Syria conflict: US diplomats press for strikes against Assad

By Barbara Plett Usher and Suzanne Kianpour BBC News, Washington
AV-8B Harrier assigned to 13th Marine Expeditionary Unit on deck of USS Boxer in GulfEPA
The US leads a coalition carrying out air strikes on so-called Islamic State in Syria and Iraq

Dozens of US State Department officials have signed an internal memo protesting against US policy in Syria and calling for targeted military strikes against President Bashar al-Assad's government.

They argue the current approach is working against the Syrian opposition and helping Mr Assad to stay in power.

It was signed by 51 mid-to-high level officials who advise on Syria issues.

It is not unusual for internal "dissent cables" to be filed through State Department channels.

However, it is rare to have this number of diplomats voice opposition to a White House position.

A State Department spokesman acknowledged receipt of the memo but declined to comment on its contents.

However, an official familiar with the letter told the BBC that it was sent "because the status quo is not sustainable".

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The document urges a credible threat of military action against the Assad government. Otherwise, it says, Damascus will feel no pressure to negotiate with the rebels.

This reflects concerns that the collapse of a joint US-Russian peace process is benefitting the regime.

There have been violations of the ceasefire by both the opposition and the government.

But President Assad has openly defied the truce, and his forces, backed militarily by Iran and Russia, seem intent on regaining strategic territory such as the crucial city of Aleppo.

Syrian men inspect damage after air strikes on rebel-held Mashhad district of Aleppo (13 June 2016)AFP
Syrian cities such as Aleppo have been left in ruins by years of war

Moscow argues that it is supporting strikes against jihadist insurgents not covered by the ceasefire.

But Secretary of State John Kerry, who has pushed opposition groups to lay down their arms, is growing increasingly frustrated as the Syrian regime continues to change facts on the ground while he calls for diplomacy.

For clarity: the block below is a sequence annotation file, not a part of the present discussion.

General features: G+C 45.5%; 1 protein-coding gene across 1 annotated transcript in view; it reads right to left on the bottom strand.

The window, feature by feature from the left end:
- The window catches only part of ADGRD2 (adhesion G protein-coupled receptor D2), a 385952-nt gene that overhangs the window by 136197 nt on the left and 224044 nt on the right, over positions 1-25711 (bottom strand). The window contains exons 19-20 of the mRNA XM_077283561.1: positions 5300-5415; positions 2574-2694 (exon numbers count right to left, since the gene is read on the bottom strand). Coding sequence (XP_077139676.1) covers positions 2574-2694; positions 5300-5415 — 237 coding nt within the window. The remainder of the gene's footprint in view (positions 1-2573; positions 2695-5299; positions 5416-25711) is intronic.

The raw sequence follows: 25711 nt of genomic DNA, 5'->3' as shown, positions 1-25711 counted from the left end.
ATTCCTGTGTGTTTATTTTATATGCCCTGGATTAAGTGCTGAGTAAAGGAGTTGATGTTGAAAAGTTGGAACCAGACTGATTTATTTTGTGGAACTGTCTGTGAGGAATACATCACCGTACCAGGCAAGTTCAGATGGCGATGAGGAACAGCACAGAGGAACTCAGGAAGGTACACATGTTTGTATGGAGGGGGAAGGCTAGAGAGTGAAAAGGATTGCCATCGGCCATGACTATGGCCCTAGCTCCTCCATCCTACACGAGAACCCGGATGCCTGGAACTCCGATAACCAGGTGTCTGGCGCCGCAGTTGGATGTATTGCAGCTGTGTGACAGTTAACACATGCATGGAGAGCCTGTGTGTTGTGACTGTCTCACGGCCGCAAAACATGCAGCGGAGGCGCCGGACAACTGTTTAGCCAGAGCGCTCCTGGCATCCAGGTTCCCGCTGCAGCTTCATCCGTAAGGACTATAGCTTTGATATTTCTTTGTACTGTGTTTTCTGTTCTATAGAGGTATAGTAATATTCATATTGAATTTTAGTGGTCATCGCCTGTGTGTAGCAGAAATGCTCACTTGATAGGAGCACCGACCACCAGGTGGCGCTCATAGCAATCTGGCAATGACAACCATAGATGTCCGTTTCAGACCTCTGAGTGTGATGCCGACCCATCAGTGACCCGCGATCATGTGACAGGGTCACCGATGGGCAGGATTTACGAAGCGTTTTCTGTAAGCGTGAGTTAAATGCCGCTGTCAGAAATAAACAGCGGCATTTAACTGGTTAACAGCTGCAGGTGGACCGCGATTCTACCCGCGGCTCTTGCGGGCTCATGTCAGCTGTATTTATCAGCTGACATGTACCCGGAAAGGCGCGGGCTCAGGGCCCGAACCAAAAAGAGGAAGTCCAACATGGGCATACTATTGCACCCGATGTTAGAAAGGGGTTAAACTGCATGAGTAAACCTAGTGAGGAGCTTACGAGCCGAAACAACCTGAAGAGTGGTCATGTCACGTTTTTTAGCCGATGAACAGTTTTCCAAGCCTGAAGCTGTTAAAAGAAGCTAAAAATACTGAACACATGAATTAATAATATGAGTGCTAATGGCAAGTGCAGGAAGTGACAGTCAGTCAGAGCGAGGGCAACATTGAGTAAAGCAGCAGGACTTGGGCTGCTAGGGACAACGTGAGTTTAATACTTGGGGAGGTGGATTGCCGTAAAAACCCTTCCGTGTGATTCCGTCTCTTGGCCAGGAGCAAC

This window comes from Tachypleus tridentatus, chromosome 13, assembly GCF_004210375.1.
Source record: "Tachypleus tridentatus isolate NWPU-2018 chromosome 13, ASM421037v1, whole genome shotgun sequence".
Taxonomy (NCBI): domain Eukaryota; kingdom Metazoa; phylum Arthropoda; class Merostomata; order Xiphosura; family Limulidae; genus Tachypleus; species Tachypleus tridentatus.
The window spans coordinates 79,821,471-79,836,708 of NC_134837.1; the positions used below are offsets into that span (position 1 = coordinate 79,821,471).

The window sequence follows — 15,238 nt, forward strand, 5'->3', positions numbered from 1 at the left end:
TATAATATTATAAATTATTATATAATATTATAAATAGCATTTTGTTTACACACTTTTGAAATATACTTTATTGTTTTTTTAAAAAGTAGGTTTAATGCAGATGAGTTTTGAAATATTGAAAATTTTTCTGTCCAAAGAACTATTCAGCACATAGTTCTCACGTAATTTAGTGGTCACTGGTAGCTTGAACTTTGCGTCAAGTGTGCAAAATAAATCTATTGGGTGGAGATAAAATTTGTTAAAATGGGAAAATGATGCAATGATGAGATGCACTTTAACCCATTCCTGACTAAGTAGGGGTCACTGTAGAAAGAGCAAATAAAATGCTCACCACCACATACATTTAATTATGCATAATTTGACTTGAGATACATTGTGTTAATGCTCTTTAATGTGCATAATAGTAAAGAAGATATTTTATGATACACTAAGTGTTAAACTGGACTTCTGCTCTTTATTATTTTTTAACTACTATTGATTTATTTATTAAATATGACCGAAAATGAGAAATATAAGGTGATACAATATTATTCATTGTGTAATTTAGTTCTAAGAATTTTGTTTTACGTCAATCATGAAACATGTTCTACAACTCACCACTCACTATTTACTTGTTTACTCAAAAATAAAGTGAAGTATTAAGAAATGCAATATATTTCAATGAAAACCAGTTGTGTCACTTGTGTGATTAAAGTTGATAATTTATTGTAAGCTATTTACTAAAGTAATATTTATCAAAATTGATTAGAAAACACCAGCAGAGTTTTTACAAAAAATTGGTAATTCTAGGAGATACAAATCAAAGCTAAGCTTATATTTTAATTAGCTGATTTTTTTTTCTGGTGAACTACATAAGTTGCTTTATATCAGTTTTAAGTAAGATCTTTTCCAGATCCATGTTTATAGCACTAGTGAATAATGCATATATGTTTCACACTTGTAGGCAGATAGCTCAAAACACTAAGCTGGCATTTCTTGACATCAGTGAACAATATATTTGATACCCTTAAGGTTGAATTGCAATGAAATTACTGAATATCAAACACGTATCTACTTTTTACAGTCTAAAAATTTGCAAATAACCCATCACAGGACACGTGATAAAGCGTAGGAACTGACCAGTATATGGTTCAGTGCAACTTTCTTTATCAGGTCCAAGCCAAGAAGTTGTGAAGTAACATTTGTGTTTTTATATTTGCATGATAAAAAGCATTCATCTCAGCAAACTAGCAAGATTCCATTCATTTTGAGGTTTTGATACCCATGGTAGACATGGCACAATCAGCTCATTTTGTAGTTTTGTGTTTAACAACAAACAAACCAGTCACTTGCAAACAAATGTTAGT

"The United States is not going to sit there and be used as an instrument that permits a so-called ceasefire to be in place while one principal party is trying to take advantage of it to the detriment of the entire process," he said recently.

Mr Kerry has pressed the administration for tougher action against the regime in order to force it to the negotiating table, and signatories to the dissent letter believe he'll be sympathetic to their concerns, according to sources involved in the process.

But that's unlikely to sway the Obama administration, which has prioritised the fight against so called Islamic State (IS) in Syria and largely stayed clear of the civil war.

President Obama is wary of being drawn into another Mid-East conflict after the messy results of US intervention in Iraq, Afghanistan and Libya.

However, his possible successor, presumptive Democratic presidential candidate Hillary Clinton, has argued for a more assertive policy in Syria, including stronger support for non-Islamist rebels.

Perhaps the letter is aimed as much at her as it is at Mr Kerry.



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